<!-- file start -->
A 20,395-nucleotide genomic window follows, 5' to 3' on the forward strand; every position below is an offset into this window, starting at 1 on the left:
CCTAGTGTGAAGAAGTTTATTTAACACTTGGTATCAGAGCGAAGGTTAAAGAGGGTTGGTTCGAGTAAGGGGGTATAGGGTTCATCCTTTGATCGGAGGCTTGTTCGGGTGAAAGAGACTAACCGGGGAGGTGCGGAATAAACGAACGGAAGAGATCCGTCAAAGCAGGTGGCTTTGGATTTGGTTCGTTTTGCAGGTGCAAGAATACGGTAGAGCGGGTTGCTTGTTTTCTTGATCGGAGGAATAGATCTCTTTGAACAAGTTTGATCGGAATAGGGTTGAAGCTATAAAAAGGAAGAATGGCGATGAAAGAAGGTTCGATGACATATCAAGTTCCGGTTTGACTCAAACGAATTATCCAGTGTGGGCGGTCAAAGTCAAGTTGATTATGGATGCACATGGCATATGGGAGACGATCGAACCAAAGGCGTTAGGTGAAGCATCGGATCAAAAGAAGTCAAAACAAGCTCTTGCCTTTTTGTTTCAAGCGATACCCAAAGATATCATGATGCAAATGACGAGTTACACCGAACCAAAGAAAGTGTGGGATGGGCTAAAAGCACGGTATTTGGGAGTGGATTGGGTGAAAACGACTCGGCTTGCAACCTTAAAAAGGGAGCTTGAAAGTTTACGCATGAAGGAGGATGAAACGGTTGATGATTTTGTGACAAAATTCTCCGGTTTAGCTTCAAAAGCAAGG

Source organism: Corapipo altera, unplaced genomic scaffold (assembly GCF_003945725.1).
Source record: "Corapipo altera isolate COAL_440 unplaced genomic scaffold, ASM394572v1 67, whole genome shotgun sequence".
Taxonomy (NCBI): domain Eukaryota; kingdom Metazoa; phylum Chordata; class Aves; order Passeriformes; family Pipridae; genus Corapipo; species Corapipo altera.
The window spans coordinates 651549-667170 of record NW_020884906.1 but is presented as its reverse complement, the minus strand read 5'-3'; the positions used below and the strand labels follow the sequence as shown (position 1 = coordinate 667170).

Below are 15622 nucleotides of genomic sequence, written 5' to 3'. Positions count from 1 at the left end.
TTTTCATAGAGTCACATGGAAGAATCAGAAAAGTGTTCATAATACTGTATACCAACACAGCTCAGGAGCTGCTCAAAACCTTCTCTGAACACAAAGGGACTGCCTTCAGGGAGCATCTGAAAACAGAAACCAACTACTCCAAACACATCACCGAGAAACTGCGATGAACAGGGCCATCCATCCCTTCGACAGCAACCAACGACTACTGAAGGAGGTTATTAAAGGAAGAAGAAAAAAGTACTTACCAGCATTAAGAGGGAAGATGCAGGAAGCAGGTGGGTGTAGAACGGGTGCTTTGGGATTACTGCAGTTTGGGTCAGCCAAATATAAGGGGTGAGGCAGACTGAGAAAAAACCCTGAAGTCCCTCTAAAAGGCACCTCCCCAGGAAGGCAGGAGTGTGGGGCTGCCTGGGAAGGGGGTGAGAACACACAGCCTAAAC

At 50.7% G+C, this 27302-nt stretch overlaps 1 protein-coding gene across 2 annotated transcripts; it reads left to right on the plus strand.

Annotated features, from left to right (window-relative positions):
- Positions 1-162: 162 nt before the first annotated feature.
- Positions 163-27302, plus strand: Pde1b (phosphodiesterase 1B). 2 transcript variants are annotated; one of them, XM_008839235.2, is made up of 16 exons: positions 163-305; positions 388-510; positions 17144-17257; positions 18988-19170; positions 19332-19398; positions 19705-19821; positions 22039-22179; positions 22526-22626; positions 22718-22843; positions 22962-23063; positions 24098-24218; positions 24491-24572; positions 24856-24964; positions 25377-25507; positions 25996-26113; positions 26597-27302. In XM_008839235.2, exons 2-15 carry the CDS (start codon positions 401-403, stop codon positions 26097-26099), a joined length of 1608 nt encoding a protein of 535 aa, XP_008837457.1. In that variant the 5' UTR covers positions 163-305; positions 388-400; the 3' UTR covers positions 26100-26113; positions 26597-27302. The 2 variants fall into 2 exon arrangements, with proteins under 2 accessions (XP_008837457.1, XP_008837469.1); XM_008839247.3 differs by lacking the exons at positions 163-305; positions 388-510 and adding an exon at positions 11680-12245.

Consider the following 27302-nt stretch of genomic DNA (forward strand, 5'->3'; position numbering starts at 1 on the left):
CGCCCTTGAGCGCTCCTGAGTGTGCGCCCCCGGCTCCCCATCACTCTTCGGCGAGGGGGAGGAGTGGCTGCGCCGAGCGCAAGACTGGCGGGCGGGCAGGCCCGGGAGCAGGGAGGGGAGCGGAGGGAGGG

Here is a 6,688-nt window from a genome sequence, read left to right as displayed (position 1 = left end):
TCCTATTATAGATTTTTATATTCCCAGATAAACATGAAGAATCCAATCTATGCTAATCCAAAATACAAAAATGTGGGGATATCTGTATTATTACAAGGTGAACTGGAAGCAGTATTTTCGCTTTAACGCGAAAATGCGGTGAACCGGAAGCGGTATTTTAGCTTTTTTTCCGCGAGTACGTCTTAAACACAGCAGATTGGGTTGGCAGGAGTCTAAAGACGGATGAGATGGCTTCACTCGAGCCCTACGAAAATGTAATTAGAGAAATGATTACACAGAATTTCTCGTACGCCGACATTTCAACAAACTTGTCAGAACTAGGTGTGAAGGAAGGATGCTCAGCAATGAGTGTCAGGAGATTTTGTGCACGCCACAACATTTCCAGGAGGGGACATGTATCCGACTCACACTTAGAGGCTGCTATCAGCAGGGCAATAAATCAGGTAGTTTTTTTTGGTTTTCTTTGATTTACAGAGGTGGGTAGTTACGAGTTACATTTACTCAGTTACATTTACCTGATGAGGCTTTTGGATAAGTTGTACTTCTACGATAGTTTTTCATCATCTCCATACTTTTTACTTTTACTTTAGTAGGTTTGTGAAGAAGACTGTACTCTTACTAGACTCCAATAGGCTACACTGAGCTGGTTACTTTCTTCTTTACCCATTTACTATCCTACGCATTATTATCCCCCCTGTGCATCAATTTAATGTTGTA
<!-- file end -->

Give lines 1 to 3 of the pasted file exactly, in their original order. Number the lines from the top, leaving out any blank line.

A 20,395-nucleotide genomic window follows, 5' to 3' on the forward strand; every position below is an offset into this window, starting at 1 on the left:
CCTAGTGTGAAGAAGTTTATTTAACACTTGGTATCAGAGCGAAGGTTAAAGAGGGTTGGTTCGAGTAAGGGGGTATAGGGTTCATCCTTTGATCGGAGGCTTGTTCGGGTGAAAGAGACTAACCGGGGAGGTGCGGAATAAACGAACGGAAGAGATCCGTCAAAGCAGGTGGCTTTGGATTTGGTTCGTTTTGCAGGTGCAAGAATACGGTAGAGCGGGTTGCTTGTTTTCTTGATCGGAGGAATAGATCTCTTTGAACAAGTTTGATCGGAATAGGGTTGAAGCTATAAAAAGGAAGAATGGCGATGAAAGAAGGTTCGATGACATATCAAGTTCCGGTTTGACTCAAACGAATTATCCAGTGTGGGCGGTCAAAGTCAAGTTGATTATGGATGCACATGGCATATGGGAGACGATCGAACCAAAGGCGTTAGGTGAAGCATCGGATCAAAAGAAGTCAAAACAAGCTCTTGCCTTTTTGTTTCAAGCGATACCCAAAGATATCATGATGCAAATGACGAGTTACACCGAACCAAAGAAAGTGTGGGATGGGCTAAAAGCACGGTATTTGGGAGTGGATTGGGTGAAAACGACTCGGCTTGCAACCTTAAAAAGGGAGCTTGAAAGTTTACGCATGAAGGAGGATGAAACGGTTGATGATTTTGTGACAAAATTCTCCGGTTTAGCTTCAAAAGCAAGG

Source organism: Corapipo altera, unplaced genomic scaffold (assembly GCF_003945725.1).